In many cases, when a network is using specifications SMF-64 and SMF-70, the administrator makes the MHS usernames the same as the NetWare usernames. With this naming convention, users only have to remember one username.

MHS Address

A standard MHS address contains a username, an application name, and a workgroup name. The application name normally is hidden from the user by the user interface (user agent), and is optional. Therefore, the standard form of an MHS address is

• Username@Workgroup

MHS names are not case-sensitive.

Now that you have a basic understanding of the various MHS building blocks, the next section lists the steps necessary to install the back end and user agent that are shipped as part of NetWare 3.12. These are, respectively, Basic MHS and FirstMail.

Basic MHS

Bundled with NetWare 3.12 is Basic MHS, a back end that provides message delivery on a single server only. Basic MHS cannot communicate with other workgroups. Also shipped with NetWare 3.12 is a simple user agent called FirstMail. You don't have to use FirstMail with Basic MHS. You can use any MHS-compliant user agent with MHS. Some of these other options are presented in the next section; in this section, however, you learn to successfully install Basic MHS and FirstMail.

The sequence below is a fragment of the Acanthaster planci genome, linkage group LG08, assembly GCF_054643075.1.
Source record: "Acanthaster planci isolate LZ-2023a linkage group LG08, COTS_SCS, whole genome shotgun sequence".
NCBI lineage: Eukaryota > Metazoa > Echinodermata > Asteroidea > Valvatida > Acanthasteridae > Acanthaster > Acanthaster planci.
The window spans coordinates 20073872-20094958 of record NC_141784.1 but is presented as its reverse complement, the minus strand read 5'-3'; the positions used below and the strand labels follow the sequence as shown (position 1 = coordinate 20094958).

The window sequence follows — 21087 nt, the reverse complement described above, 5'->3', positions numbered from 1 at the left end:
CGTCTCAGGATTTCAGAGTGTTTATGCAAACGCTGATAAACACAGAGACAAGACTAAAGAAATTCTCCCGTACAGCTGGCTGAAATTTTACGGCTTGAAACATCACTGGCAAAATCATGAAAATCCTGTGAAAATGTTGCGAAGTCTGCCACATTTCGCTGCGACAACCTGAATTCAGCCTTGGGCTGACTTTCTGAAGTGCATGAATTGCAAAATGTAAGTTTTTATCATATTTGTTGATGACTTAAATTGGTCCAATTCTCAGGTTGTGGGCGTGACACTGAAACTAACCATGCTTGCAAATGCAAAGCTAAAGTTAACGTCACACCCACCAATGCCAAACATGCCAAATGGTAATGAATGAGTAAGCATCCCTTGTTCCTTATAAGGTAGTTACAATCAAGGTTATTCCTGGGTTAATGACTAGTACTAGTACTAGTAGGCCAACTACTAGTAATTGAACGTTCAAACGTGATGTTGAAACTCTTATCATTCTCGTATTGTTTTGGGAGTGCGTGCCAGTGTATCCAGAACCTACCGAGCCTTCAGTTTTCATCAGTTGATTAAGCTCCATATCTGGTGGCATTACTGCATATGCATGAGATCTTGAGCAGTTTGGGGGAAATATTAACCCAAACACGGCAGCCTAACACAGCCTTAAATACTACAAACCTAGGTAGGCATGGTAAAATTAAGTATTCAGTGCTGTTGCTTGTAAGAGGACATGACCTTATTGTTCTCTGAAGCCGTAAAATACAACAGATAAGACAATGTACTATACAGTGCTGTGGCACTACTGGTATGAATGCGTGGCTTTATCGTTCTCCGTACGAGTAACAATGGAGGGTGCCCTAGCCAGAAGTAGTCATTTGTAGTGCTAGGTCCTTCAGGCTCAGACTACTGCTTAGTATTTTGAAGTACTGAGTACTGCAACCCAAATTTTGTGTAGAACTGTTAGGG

Caution

Although the version of Basic MHS shipped with NetWare 3.12 is a 1000-user version, Novell recommends that Basic MHS works best with systems having fewer than 30 users.

Note

Depending on your volume of e-mail, Basic MHS should easily handle 100 or more users. If you find the performance slower than you like, consider upgrading to Global MHS.